Rendering Le Reve into some version of a reader-friendly review is gonna be tricky. Christened after a Picasso painting, the popular Vegas show’s moniker means “The Dream” in French, and, as we all know, dreams rarely make much sense (not that there’s anything wrong with a little nonsense). That being said, I will do my best to give you a glimpse into the Wynn Hotel-housed spectacle. First of all, Le Reve is a water show. A water circus, of sorts. In this case, it’s likely designed to conjure the subconscious mind. The “stage” is a one million-gallon capacity, technologically sophisticated marvel; different sections of it take turns emerging and submerging into a large circular abyss. Synchronized swimming often happens when portions of the set are underwater, and performers also do a lot of diving off props that either descend from the ceiling or ascend from the abyss. Sometimes they walk on water. Everybody gets wet. I haven’t seen Cirque du Soleil’s O yet, but Le Reve creator Franco Dragone apparently directed it (among others) before leaving the Canadian company to conceive Le Reve. The “plot” seemingly centers on a lover’s debate over whether to take the next step in her relationship. In the first scene, she is offered a flower by the man she has just finished dancing with. All other action apparently happens inside her single moment of contemplation. Rain pours from the ceiling. Fire leaps from the water. Angels in white suits become dove-producing magicians. Capoeira, the athletic Brazilian art form, is dabbled in. Gymnasts pose and do stalls in a tree. Trapeze artists fly through the air, then dive into water. A swan stalks a lone performer to Jaws-like music. Couples tango when a disco ball appears. Three suitors take turns trying to woo the leading lady. One performer breakdances in a puddle. Bald men practice advanced partner yoga. There’s a levitating candlelit table. Snow falls. And finally, the bed where the original lovers are “sexpected” to consummate their relationship on descends. Once they are astride it and rising, oversized psychedelic flowers blossom from each of the four bedposts. The lighting is alive the entire time with colors and patterns. Not that any of the previous descriptions of action do the show justice.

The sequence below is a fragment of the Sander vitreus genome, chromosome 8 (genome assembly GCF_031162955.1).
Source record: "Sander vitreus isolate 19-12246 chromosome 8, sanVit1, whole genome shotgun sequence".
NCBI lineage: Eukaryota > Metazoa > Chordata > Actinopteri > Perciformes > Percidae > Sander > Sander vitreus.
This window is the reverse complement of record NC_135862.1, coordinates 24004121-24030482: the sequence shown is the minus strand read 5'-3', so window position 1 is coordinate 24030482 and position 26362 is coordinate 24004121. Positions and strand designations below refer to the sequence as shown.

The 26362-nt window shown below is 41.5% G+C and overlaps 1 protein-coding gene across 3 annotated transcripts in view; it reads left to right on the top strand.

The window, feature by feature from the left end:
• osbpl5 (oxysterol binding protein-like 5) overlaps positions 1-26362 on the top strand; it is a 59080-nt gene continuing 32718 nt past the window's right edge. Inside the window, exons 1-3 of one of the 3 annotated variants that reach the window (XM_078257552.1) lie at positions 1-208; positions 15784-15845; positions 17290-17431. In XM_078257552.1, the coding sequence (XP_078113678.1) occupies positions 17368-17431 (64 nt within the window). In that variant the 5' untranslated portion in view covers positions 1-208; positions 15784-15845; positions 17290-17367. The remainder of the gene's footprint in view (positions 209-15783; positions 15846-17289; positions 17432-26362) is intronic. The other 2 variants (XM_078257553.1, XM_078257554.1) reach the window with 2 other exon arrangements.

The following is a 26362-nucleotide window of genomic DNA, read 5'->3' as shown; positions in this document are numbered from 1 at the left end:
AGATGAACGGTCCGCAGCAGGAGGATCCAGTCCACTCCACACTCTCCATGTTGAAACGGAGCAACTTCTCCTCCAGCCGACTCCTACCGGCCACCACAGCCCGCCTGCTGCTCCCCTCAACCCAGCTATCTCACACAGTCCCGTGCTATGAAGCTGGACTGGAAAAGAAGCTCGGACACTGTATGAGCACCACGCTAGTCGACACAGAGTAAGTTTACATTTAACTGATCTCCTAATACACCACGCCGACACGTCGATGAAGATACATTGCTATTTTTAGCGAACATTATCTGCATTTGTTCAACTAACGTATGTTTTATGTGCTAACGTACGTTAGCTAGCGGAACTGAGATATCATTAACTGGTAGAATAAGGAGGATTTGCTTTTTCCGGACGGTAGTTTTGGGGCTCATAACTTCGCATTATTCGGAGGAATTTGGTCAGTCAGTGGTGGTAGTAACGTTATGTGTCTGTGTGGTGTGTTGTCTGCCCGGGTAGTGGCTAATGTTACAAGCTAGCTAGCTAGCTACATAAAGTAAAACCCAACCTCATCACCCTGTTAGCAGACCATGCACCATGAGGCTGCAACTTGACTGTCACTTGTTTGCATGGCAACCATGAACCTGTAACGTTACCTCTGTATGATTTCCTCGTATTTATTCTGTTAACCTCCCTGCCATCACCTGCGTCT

Actual dreams could learn a lesson or two from Le Reve.